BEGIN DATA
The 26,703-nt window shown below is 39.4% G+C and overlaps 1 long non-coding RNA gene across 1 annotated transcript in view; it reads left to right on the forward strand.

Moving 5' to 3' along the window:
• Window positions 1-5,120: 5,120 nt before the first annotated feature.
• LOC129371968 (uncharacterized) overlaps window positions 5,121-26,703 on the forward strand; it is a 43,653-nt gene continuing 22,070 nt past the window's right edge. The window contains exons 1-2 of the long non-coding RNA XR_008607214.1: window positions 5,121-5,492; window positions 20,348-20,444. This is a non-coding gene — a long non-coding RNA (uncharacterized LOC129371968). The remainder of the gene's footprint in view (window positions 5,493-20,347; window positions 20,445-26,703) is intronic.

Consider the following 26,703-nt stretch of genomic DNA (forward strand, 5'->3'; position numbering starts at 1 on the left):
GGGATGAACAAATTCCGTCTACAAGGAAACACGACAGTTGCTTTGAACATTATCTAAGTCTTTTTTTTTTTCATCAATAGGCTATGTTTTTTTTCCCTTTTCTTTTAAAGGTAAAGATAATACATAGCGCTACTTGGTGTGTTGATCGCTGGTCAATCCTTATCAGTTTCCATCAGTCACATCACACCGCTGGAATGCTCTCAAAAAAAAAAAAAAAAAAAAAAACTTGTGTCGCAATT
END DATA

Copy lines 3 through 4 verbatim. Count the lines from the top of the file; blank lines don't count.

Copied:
• Window positions 1-5,120: 5,120 nt before the first annotated feature.
• LOC129371968 (uncharacterized) overlaps window positions 5,121-26,703 on the forward strand; it is a 43,653-nt gene continuing 22,070 nt past the window's right edge. The window contains exons 1-2 of the long non-coding RNA XR_008607214.1: window positions 5,121-5,492; window positions 20,348-20,444. This is a non-coding gene — a long non-coding RNA (uncharacterized LOC129371968). The remainder of the gene's footprint in view (window positions 5,493-20,347; window positions 20,445-26,703) is intronic.